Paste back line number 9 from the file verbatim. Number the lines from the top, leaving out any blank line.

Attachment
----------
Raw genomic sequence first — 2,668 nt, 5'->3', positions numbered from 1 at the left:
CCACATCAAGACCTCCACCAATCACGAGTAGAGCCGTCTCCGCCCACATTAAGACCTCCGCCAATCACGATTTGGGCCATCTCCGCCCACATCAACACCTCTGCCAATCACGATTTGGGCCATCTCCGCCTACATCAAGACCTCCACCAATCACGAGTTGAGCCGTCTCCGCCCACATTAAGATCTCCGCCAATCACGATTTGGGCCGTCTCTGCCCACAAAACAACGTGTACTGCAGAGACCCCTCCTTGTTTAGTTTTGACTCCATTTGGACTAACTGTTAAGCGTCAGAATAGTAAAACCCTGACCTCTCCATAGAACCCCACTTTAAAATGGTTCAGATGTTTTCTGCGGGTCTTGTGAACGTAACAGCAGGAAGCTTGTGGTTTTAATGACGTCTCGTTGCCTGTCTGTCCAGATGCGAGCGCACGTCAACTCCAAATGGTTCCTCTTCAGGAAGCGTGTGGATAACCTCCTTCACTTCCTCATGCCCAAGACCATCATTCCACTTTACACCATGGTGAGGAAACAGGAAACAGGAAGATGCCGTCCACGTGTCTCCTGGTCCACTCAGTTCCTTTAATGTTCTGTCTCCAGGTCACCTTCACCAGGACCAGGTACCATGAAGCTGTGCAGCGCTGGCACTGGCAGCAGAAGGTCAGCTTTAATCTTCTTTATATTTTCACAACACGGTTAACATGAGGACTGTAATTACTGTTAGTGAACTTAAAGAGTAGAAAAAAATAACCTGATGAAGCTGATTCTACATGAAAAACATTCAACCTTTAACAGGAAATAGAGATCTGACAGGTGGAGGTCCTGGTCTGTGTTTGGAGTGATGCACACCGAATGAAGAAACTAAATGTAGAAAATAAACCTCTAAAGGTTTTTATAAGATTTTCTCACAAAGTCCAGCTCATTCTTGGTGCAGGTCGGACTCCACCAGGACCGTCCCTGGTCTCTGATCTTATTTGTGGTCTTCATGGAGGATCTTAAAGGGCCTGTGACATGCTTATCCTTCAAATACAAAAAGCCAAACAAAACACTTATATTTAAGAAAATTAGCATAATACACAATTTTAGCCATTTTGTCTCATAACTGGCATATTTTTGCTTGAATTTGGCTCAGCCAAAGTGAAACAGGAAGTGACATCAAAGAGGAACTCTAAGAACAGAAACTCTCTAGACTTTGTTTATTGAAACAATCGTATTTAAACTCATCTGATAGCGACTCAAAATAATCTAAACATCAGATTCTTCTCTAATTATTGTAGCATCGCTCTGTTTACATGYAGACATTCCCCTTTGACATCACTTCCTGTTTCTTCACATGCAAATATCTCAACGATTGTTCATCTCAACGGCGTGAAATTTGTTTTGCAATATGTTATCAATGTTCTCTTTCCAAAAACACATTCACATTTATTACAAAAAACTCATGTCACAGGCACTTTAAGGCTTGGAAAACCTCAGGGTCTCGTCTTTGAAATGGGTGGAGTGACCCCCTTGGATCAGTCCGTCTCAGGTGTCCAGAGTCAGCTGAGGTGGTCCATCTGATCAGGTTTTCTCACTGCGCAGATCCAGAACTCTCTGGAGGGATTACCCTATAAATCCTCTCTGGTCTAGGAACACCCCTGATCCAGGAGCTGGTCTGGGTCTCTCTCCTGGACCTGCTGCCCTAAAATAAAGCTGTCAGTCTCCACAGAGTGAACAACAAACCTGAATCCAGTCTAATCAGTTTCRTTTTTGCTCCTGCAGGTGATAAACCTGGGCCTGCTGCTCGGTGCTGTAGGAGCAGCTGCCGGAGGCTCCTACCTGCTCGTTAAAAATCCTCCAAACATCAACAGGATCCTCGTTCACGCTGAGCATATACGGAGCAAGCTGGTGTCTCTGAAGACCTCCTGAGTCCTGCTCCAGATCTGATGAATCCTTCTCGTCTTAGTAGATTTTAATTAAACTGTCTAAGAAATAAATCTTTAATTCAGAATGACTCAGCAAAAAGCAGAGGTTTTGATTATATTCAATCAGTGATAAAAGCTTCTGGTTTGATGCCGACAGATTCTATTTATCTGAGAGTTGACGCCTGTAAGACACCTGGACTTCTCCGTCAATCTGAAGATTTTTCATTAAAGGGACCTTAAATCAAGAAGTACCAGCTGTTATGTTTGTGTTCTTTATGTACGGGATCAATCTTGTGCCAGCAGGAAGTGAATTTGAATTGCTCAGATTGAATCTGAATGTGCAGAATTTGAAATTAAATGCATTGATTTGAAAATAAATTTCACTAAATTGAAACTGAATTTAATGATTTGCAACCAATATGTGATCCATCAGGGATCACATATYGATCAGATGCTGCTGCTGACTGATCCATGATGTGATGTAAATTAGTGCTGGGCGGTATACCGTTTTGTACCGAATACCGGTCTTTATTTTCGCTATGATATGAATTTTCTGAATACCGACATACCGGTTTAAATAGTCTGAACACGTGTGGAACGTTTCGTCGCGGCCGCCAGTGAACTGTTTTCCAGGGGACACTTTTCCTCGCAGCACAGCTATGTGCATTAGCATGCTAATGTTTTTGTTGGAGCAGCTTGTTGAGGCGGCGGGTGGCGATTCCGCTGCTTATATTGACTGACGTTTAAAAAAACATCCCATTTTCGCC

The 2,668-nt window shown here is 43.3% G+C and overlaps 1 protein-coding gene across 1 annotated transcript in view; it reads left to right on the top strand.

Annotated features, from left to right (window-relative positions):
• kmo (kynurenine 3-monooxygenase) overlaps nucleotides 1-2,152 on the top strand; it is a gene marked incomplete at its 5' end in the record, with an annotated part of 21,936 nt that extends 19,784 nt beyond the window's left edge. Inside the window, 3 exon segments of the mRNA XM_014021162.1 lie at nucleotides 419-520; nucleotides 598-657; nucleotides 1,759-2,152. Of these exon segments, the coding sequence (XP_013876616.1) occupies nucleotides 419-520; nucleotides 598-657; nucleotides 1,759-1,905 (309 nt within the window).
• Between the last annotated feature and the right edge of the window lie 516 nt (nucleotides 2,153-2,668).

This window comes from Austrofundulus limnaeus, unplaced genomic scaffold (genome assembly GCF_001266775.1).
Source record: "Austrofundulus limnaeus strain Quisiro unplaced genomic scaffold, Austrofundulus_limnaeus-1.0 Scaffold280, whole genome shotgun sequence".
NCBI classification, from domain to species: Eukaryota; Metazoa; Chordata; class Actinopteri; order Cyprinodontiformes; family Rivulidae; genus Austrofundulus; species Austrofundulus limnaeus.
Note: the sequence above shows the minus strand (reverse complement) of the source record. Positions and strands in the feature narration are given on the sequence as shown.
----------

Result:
NCBI classification, from domain to species: Eukaryota; Metazoa; Chordata; class Actinopteri; order Cyprinodontiformes; family Rivulidae; genus Austrofundulus; species Austrofundulus limnaeus.